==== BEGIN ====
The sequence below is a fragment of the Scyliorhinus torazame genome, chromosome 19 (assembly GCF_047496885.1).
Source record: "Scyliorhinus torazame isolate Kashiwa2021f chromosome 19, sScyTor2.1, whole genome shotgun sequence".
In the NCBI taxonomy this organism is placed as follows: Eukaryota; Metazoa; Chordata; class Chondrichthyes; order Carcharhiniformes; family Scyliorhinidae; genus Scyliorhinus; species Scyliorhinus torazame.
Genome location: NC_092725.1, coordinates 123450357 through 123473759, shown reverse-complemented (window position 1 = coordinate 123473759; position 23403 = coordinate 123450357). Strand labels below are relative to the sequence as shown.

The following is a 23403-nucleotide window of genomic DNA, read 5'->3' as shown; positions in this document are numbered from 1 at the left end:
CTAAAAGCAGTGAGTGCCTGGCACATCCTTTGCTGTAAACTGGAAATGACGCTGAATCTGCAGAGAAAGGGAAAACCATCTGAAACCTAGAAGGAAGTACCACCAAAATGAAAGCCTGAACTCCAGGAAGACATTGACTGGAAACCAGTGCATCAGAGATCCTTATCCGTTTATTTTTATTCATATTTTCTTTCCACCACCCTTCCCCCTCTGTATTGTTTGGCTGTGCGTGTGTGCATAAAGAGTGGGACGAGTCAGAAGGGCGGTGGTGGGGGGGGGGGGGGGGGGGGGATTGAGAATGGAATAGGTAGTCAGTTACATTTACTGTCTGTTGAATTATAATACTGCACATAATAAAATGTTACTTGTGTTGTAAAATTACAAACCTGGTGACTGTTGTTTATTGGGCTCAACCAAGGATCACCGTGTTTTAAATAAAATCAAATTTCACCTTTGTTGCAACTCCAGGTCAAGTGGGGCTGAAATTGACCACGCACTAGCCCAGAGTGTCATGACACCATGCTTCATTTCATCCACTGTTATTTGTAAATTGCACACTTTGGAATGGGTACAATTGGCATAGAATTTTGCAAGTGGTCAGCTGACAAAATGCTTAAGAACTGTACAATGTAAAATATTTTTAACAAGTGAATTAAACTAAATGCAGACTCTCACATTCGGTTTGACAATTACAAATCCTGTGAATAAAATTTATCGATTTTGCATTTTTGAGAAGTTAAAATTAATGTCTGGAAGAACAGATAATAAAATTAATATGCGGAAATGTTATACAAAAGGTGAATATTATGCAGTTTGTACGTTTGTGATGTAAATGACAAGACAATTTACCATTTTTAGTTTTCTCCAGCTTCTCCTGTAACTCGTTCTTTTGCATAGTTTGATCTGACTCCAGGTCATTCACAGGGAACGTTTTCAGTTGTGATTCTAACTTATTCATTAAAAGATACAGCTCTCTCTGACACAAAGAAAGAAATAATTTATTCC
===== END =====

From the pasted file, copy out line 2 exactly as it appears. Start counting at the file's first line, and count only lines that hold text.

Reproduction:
Source record: "Scyliorhinus torazame isolate Kashiwa2021f chromosome 19, sScyTor2.1, whole genome shotgun sequence".